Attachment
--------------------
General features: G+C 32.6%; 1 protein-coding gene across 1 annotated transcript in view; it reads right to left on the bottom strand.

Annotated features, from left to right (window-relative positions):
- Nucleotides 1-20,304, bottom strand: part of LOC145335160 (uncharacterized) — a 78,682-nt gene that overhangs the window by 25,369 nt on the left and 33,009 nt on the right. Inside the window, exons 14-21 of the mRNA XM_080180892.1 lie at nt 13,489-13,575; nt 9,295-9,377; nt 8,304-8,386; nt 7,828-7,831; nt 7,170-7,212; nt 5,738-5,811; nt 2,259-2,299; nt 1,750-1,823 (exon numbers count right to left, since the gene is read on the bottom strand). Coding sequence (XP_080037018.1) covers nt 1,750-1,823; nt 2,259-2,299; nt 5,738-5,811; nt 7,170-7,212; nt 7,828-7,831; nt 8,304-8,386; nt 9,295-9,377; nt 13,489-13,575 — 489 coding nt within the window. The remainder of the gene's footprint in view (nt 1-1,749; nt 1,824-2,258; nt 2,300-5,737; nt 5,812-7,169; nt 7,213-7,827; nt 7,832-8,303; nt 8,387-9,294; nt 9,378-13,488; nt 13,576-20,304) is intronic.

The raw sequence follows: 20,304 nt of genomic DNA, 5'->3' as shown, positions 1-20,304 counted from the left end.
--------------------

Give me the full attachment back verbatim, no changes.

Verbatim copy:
General features: G+C 32.6%; 1 protein-coding gene across 1 annotated transcript in view; it reads right to left on the bottom strand.

Annotated features, from left to right (window-relative positions):
- Nucleotides 1-20,304, bottom strand: part of LOC145335160 (uncharacterized) — a 78,682-nt gene that overhangs the window by 25,369 nt on the left and 33,009 nt on the right. Inside the window, exons 14-21 of the mRNA XM_080180892.1 lie at nt 13,489-13,575; nt 9,295-9,377; nt 8,304-8,386; nt 7,828-7,831; nt 7,170-7,212; nt 5,738-5,811; nt 2,259-2,299; nt 1,750-1,823 (exon numbers count right to left, since the gene is read on the bottom strand). Coding sequence (XP_080037018.1) covers nt 1,750-1,823; nt 2,259-2,299; nt 5,738-5,811; nt 7,170-7,212; nt 7,828-7,831; nt 8,304-8,386; nt 9,295-9,377; nt 13,489-13,575 — 489 coding nt within the window. The remainder of the gene's footprint in view (nt 1-1,749; nt 1,824-2,258; nt 2,300-5,737; nt 5,812-7,169; nt 7,213-7,827; nt 7,832-8,303; nt 8,387-9,294; nt 9,378-13,488; nt 13,576-20,304) is intronic.

The raw sequence follows: 20,304 nt of genomic DNA, 5'->3' as shown, positions 1-20,304 counted from the left end.